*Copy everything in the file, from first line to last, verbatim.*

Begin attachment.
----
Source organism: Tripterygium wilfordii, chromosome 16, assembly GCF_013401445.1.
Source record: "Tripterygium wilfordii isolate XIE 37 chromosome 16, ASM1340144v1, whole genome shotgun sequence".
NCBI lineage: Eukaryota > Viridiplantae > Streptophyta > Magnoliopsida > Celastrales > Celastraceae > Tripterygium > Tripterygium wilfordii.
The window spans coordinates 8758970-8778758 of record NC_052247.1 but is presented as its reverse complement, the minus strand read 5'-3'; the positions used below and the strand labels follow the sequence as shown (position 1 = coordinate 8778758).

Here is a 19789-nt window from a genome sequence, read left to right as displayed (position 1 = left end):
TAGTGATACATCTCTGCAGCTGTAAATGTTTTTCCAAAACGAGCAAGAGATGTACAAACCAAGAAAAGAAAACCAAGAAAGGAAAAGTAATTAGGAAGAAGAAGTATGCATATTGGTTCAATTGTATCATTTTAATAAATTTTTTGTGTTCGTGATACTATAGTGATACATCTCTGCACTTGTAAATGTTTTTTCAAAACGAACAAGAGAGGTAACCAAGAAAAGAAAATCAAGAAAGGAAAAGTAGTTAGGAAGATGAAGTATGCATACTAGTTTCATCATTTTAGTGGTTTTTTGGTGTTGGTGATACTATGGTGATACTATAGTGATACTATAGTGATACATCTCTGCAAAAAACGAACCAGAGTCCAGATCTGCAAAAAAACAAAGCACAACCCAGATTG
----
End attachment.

Source organism: Tripterygium wilfordii, chromosome 16, assembly GCF_013401445.1.
Source record: "Tripterygium wilfordii isolate XIE 37 chromosome 16, ASM1340144v1, whole genome shotgun sequence".
NCBI lineage: Eukaryota > Viridiplantae > Streptophyta > Magnoliopsida > Celastrales > Celastraceae > Tripterygium > Tripterygium wilfordii.
The window spans coordinates 8758970-8778758 of record NC_052247.1 but is presented as its reverse complement, the minus strand read 5'-3'; the positions used below and the strand labels follow the sequence as shown (position 1 = coordinate 8778758).

Here is a 19789-nt window from a genome sequence, read left to right as displayed (position 1 = left end):
TAGTGATACATCTCTGCAGCTGTAAATGTTTTTCCAAAACGAGCAAGAGATGTACAAACCAAGAAAAGAAAACCAAGAAAGGAAAAGTAATTAGGAAGAAGAAGTATGCATATTGGTTCAATTGTATCATTTTAATAAATTTTTTGTGTTCGTGATACTATAGTGATACATCTCTGCACTTGTAAATGTTTTTTCAAAACGAACAAGAGAGGTAACCAAGAAAAGAAAATCAAGAAAGGAAAAGTAGTTAGGAAGATGAAGTATGCATACTAGTTTCATCATTTTAGTGGTTTTTTGGTGTTGGTGATACTATGGTGATACTATAGTGATACTATAGTGATACATCTCTGCAAAAAACGAACCAGAGTCCAGATCTGCAAAAAAACAAAGCACAACCCAGATTG